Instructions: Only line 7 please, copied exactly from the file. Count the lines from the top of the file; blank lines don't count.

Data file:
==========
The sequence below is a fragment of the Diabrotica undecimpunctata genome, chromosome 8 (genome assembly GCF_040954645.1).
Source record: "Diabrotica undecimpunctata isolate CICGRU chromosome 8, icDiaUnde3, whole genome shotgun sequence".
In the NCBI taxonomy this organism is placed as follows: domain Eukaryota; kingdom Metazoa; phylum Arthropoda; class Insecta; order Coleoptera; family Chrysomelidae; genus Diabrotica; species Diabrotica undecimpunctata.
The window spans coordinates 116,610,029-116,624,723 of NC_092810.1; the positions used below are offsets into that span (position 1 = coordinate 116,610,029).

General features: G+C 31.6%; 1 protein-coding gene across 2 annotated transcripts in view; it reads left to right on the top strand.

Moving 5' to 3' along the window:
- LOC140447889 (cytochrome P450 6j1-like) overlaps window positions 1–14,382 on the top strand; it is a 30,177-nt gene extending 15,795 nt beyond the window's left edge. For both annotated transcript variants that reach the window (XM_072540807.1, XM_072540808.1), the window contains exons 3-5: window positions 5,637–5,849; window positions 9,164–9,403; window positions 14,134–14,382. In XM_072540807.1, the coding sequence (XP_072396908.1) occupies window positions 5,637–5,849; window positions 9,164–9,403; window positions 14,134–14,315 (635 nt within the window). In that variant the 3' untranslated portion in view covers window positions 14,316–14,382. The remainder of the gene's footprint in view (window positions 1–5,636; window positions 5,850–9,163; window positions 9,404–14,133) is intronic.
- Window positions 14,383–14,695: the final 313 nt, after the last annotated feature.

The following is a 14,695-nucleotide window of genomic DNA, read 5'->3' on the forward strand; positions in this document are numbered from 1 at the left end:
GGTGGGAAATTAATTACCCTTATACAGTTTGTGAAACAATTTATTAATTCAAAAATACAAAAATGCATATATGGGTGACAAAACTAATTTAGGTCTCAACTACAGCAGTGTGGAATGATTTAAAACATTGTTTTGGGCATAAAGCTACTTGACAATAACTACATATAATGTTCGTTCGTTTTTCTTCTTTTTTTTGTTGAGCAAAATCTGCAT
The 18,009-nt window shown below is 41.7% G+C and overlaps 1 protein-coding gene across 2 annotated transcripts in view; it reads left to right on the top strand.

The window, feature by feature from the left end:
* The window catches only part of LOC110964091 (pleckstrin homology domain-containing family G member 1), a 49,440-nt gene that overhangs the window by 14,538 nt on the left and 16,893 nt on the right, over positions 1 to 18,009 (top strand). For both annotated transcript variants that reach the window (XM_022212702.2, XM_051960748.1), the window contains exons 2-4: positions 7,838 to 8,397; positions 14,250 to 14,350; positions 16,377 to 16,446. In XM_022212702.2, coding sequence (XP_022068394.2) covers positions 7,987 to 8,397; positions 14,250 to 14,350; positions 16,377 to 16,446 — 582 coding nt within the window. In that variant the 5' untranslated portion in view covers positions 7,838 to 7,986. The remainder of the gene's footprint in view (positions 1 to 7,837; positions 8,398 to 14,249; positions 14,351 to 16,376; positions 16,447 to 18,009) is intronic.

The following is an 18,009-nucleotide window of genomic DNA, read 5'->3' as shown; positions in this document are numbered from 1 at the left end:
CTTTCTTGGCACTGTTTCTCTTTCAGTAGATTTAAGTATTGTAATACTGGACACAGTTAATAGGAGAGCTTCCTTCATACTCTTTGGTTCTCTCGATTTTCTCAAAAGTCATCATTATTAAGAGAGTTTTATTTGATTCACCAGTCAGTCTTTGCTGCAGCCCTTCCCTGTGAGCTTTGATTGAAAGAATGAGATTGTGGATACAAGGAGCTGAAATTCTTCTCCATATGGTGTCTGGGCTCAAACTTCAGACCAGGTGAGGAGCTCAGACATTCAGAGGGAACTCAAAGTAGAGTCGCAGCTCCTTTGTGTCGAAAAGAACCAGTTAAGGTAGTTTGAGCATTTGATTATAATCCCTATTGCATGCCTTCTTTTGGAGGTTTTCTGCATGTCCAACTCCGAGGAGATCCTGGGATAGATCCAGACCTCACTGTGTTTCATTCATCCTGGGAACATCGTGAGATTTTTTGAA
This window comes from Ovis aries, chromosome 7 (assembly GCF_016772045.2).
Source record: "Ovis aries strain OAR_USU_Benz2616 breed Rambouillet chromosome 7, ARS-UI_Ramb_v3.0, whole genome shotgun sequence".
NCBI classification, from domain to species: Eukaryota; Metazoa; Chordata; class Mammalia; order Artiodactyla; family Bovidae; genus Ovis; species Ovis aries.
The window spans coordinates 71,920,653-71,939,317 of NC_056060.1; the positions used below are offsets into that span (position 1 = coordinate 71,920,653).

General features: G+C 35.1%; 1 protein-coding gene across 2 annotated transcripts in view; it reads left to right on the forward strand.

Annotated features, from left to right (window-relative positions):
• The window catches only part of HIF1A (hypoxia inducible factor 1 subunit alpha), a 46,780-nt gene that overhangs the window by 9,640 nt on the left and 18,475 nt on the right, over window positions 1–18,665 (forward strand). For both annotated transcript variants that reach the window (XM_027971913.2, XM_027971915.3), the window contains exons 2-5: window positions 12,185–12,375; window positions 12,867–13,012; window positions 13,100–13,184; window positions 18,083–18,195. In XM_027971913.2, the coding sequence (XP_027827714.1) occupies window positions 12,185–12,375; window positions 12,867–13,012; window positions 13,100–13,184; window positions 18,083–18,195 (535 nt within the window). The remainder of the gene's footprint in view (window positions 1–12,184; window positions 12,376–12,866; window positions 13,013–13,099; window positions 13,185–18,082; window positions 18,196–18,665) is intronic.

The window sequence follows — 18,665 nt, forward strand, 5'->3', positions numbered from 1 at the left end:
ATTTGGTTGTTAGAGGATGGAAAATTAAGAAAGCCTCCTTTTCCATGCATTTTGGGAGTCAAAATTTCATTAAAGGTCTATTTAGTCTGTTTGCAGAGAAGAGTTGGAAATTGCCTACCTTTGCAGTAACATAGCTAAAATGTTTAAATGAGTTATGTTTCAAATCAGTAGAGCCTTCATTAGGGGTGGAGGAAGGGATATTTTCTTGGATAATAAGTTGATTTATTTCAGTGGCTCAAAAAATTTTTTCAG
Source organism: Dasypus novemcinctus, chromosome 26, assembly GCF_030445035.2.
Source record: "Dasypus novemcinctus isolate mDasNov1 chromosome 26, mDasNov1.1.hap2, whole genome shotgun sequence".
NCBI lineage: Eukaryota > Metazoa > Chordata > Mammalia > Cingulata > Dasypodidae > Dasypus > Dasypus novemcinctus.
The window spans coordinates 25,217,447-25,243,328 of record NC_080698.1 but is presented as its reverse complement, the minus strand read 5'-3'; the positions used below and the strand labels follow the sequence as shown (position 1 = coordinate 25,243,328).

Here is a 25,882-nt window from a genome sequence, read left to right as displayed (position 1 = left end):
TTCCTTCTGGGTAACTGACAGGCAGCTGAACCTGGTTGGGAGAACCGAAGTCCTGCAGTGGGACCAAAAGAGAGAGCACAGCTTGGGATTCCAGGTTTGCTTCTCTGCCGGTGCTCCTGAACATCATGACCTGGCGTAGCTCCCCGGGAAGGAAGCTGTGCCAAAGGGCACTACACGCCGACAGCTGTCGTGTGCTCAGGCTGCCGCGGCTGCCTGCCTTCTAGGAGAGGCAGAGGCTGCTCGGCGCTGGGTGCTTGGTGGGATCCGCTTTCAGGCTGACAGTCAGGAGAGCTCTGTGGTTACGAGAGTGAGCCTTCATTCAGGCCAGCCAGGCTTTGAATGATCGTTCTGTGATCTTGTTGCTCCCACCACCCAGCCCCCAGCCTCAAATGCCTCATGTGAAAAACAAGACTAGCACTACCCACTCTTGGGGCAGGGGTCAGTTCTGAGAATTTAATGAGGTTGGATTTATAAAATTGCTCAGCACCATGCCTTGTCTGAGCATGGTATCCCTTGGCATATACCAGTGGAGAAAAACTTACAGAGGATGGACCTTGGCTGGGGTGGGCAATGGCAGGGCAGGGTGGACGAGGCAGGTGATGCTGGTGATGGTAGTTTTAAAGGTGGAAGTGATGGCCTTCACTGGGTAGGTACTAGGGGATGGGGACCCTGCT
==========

- LOC140447889 (cytochrome P450 6j1-like) overlaps window positions 1–14,382 on the top strand; it is a 30,177-nt gene extending 15,795 nt beyond the window's left edge. For both annotated transcript variants that reach the window (XM_072540807.1, XM_072540808.1), the window contains exons 3-5: window positions 5,637–5,849; window positions 9,164–9,403; window positions 14,134–14,382. In XM_072540807.1, the coding sequence (XP_072396908.1) occupies window positions 5,637–5,849; window positions 9,164–9,403; window positions 14,134–14,315 (635 nt within the window). In that variant the 3' untranslated portion in view covers window positions 14,316–14,382. The remainder of the gene's footprint in view (window positions 1–5,636; window positions 5,850–9,163; window positions 9,404–14,133) is intronic.